Large-scale battles are any fights involving many more combatants than just the players and their foes, such as might be found in a wartime situation or a riot. In situations like this, the GM should allow the player-controlled combatants to act as they normally would during a combat situation. The result of the battle around them will be based on their successes in their own smaller scale.
When entering such a battle, the GM should decide the size of the forces engaging in battle. He should also ascribe a Combat Efficiency Rating to each side, which he can base on the following table. Good equipment can certainly help: if a force obtains weapons and armor common to a force higher on the table, they will shift up one rank in their Combat Efficiency Rating, or two ranks if they obtain Exceptional equipment.
|Combat Force||Examples||Combat Efficiency Rating||Multiplier|
|Untrained Rabble||Villagers, innocent bystanders, rioters||Poor||1x|
|Trained Rabble||Police force, street gang||Fair||2x|
|Military Force||Soldiers, militia, federal agents||Good||3x|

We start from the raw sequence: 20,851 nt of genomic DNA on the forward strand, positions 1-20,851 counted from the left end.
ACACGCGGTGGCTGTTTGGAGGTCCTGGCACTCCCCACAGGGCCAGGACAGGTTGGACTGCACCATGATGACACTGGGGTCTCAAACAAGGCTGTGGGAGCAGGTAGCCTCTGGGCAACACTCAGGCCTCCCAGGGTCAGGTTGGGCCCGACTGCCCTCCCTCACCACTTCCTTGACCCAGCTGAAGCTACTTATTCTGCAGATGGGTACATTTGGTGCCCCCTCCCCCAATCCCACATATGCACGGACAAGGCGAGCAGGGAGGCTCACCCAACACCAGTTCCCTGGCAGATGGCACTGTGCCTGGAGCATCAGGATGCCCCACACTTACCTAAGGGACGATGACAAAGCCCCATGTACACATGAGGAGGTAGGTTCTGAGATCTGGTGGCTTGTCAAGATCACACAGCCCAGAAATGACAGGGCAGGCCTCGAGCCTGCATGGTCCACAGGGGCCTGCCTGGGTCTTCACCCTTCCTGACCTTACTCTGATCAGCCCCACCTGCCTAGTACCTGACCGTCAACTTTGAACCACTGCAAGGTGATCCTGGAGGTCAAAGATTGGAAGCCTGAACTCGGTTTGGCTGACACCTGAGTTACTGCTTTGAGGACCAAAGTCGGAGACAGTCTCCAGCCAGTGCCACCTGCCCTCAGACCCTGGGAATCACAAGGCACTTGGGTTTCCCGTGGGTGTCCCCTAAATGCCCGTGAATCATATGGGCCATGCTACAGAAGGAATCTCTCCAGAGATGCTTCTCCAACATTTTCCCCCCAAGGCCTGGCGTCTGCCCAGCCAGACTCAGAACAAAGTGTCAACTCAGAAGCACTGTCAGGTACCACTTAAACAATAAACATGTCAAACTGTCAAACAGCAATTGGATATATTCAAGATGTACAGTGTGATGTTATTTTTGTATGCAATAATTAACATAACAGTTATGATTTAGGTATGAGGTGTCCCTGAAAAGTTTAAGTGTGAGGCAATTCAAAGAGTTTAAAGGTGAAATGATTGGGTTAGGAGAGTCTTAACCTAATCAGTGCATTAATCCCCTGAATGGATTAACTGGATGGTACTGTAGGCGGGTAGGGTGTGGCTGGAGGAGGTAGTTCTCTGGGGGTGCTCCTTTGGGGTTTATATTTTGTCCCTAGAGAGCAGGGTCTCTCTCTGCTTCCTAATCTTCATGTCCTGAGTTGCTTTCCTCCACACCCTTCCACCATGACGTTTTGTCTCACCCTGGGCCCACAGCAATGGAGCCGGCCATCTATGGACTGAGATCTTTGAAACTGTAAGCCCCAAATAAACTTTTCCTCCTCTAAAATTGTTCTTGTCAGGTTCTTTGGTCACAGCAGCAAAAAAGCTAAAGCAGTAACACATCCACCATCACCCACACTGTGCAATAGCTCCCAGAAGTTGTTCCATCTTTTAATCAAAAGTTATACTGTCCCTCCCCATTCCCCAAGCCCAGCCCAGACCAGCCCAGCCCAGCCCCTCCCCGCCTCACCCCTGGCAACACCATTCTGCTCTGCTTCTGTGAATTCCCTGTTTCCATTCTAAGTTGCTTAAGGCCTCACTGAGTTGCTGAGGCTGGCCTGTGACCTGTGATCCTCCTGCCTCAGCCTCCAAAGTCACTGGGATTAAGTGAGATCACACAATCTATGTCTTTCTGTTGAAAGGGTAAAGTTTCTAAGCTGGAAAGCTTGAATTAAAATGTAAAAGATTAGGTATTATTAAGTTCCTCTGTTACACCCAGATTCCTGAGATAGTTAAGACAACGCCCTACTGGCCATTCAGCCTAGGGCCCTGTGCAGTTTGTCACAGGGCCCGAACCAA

|Special Combat Unit||Navy SEALS, Black Ops, Marines||Excellent||4x|
|Superior Force||Alien invaders, hordes of monsters||Exceptional||5x|
Once the Combat Efficiency Rating (CER) is figured, and the GM knows the size of the forces participating in the battle, combat can begin as usual. Every time damage is dealt to a combatant, that combatant's team loses a number of participants based on the following table, multiplied by the multiplier (given in the table above) of the team that dealt the damage. This continues until one team is completely wiped out, flees, or surrenders. When a team reaches three quarters, half, and one quarter of its original complement, they suffer a morale penalty, which reduces their multiplier by one. If a team's multiplier becomes zero, they will surrender or begin to flee.
|Damage Dealt||Team Losses|
|Poor||1 per 100 x multiplier|
|Fair||2 per 100 x multiplier|
|Good||5 per 100 x multiplier|
|Excellent||10 per 100 x multiplier|
|Exceptional||25 per 100 x multiplier|